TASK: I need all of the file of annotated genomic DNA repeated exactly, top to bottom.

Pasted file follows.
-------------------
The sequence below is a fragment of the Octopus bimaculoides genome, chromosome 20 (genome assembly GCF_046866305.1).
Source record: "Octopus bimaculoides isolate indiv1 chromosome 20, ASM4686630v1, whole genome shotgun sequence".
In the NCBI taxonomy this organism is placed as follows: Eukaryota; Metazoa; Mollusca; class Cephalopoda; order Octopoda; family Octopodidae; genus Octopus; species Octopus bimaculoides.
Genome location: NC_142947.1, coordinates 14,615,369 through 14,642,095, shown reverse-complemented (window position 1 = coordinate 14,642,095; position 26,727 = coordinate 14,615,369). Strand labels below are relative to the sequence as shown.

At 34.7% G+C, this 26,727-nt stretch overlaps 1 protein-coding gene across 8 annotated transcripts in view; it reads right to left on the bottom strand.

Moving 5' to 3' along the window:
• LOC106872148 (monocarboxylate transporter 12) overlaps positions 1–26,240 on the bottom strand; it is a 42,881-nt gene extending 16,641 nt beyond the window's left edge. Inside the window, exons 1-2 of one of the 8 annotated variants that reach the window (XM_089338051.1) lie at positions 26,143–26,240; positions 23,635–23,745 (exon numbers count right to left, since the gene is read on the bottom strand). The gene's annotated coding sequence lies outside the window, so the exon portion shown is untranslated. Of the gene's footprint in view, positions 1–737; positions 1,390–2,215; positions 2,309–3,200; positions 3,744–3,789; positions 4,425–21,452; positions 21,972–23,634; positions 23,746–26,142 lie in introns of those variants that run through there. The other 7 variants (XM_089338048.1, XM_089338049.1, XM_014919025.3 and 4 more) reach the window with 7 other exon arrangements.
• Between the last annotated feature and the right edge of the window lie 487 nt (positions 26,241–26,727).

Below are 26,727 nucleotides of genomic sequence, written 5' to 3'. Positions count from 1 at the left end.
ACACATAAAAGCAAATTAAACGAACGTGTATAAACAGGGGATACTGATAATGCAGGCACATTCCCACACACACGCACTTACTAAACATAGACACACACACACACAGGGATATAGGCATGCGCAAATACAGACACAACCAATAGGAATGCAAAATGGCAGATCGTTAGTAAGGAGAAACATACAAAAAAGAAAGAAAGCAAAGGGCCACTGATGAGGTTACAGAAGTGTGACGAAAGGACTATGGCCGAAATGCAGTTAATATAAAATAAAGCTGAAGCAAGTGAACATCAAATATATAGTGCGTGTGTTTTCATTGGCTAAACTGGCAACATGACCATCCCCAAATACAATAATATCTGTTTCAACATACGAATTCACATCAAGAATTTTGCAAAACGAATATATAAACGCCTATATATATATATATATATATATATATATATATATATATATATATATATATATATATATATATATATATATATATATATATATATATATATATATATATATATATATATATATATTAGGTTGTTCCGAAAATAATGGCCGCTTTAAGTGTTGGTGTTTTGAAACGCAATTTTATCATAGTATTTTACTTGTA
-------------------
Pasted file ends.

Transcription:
The sequence below is a fragment of the Octopus bimaculoides genome, chromosome 20 (genome assembly GCF_046866305.1).
Source record: "Octopus bimaculoides isolate indiv1 chromosome 20, ASM4686630v1, whole genome shotgun sequence".
In the NCBI taxonomy this organism is placed as follows: Eukaryota; Metazoa; Mollusca; class Cephalopoda; order Octopoda; family Octopodidae; genus Octopus; species Octopus bimaculoides.
Genome location: NC_142947.1, coordinates 14,615,369 through 14,642,095, shown reverse-complemented (window position 1 = coordinate 14,642,095; position 26,727 = coordinate 14,615,369). Strand labels below are relative to the sequence as shown.

At 34.7% G+C, this 26,727-nt stretch overlaps 1 protein-coding gene across 8 annotated transcripts in view; it reads right to left on the bottom strand.

Moving 5' to 3' along the window:
• LOC106872148 (monocarboxylate transporter 12) overlaps positions 1–26,240 on the bottom strand; it is a 42,881-nt gene extending 16,641 nt beyond the window's left edge. Inside the window, exons 1-2 of one of the 8 annotated variants that reach the window (XM_089338051.1) lie at positions 26,143–26,240; positions 23,635–23,745 (exon numbers count right to left, since the gene is read on the bottom strand). The gene's annotated coding sequence lies outside the window, so the exon portion shown is untranslated. Of the gene's footprint in view, positions 1–737; positions 1,390–2,215; positions 2,309–3,200; positions 3,744–3,789; positions 4,425–21,452; positions 21,972–23,634; positions 23,746–26,142 lie in introns of those variants that run through there. The other 7 variants (XM_089338048.1, XM_089338049.1, XM_014919025.3 and 4 more) reach the window with 7 other exon arrangements.
• Between the last annotated feature and the right edge of the window lie 487 nt (positions 26,241–26,727).

Below are 26,727 nucleotides of genomic sequence, written 5' to 3'. Positions count from 1 at the left end.
ACACATAAAAGCAAATTAAACGAACGTGTATAAACAGGGGATACTGATAATGCAGGCACATTCCCACACACACGCACTTACTAAACATAGACACACACACACACAGGGATATAGGCATGCGCAAATACAGACACAACCAATAGGAATGCAAAATGGCAGATCGTTAGTAAGGAGAAACATACAAAAAAGAAAGAAAGCAAAGGGCCACTGATGAGGTTACAGAAGTGTGACGAAAGGACTATGGCCGAAATGCAGTTAATATAAAATAAAGCTGAAGCAAGTGAACATCAAATATATAGTGCGTGTGTTTTCATTGGCTAAACTGGCAACATGACCATCCCCAAATACAATAATATCTGTTTCAACATACGAATTCACATCAAGAATTTTGCAAAACGAATATATAAACGCCTATATATATATATATATATATATATATATATATATATATATATATATATATATATATATATATATATATATATATATATATATATATATATATATATATATATATATATATATATTAGGTTGTTCCGAAAATAATGGCCGCTTTAAGTGTTGGTGTTTTGAAACGCAATTTTATCATAGTATTTTACTTGTA